Last week’s CES 2013 tradeshow saw the launch of a raft of new handsets including the Sony Xperia Z from Sony, a device that marks a change in direction from the Japanese manufacturer as it looks to place greater focus on the high-end market.
Sony’s latest flagship is perhaps the most premium device ever seen from the firm and could be just the ticket to kick-start this new strategy.
Specs include a quad-core, 1.5GHz processor – the first of its kind to feature on a Sony device, Android Jelly Bean software, and a headlining 5-inch full HD display, one of the first to be seen on a smartphone.
It certainly seems like there’s many firsts for Sony with the Xperia Z, possibly as a result of it recognising that if it ever wants to compete with the big boys like Samsung, it needs to set its sights on producing more premium devices.
Sony’s overall sales figures during 2012 left it hovering in third place behind Samsung and Apple, which over the past 12 months have consolidated their positions at the top of the smartphone manufacturer pile.
Although Sony’s devices have gradually improved over time, it hasn’t been able to compete directly with these manufactures, most notably Samsung and its stable of Android devices.
Samsung’s main weapon in the race for smartphone supremacy is its Galaxy range – particularly the Galaxy S III and the Galaxy Note II. Both of these devices have taken the market by storm, thanks to their big, bright displays and abundance of attention-grabbing features such as Pop-up Play, and S-Voice.
Recent figures reveal Galaxy S III sales have now topped a staggering 40 million units worldwide, boosting the Korean firm’s overall sales of the entire Galaxy range to 100 million.
After such a successful year it will be interesting to see how Samsung reacts to Sony’s new flagship. Many commentators suggest that the perceived challenge will only incubate innovation during 2013. Indeed, reports suggest that flexible screens and eight-core processors are already being readied to feature in future Samsung devices.
It seems the Xperia Z has come at just the right time for Sony and hopefully marks the beginning of a resurgence for the company. The device is already doing much better than its previous flagship handset, the dual-core Xperia T, released in September last year and which failed to make an impact at a time when quad-cores were coming to the fore.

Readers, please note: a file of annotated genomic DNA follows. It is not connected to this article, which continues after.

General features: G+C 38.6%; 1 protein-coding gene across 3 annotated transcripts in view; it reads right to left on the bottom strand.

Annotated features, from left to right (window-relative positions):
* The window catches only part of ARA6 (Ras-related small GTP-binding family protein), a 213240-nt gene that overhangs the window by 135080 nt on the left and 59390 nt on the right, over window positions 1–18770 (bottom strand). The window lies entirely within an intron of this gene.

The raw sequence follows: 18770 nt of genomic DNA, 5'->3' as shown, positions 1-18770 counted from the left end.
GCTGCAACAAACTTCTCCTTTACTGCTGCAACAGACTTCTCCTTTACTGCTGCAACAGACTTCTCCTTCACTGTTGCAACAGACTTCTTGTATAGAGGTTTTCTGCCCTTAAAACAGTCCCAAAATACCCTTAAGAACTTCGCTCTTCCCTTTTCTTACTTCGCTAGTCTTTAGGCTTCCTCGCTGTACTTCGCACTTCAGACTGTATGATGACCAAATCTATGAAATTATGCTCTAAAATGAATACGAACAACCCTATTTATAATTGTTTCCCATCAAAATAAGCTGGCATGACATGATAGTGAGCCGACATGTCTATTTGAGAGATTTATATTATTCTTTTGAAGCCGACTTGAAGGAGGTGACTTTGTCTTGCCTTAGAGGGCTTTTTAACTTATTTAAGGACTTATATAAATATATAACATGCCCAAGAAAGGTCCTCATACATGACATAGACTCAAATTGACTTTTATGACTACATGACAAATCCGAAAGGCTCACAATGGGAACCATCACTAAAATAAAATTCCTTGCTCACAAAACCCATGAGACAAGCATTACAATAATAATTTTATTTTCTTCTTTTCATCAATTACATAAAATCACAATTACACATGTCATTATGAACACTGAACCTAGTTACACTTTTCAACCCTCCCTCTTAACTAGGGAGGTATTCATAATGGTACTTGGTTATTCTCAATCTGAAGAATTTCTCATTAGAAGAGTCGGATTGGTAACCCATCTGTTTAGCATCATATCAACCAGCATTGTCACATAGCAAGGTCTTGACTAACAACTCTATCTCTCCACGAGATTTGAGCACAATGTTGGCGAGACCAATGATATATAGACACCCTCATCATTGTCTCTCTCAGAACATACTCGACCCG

With this in mind we thought we’d enquire as to whether you think Sony has what it takes to go up against Samsung. A poll we’ve been running on the Dialaphone blog for the past week shows that most of our readers believe the Xperia Z has what it takes to rival Samsung in the high-end smartphone market.
It certainly seems that the majority believe Sony is on to a real winner with its new flagship. Having asked the same question on the Dialaphone Facebook page, this looks to be the general consensus across the board. Facebook user Si Brown, who has owned three Xperia devices in the past demonstrated his excitement for the Xperia Z commenting: “It’s basically the best phone ever made. The spec on that should kill all competition.”
Many others agree, with fellow Facebook user Craig Etheridge commenting: “The S4 will have to be pretty awesome to beat this.”
But, while the focus is predominantly on Sony’s battle to reach the heights seen by Samsung, Edd Twinn took to our Facebook page to point out that the Korean firm might not be Sony’s only competition. He said: “It will never be better than a Windows Phone.”
As for our opinion, we don’t think any manufacturer should be ruled out as a viable rival to Samsung, as each manufacturer looks to take the lead on innovation and bring completely new wares to the table.
This time round, opinion would suggest that Sony has done just that and it’s powerful new flagship has at least pushed the manufacturer to the forefront of the smartphone buying public’s mind. But, while it’s clear Sony has gone the extra mile with the Xperia Z if it really wants to cement its place at the high-end of the market and compete with the Android elite, innovation will be key to its success.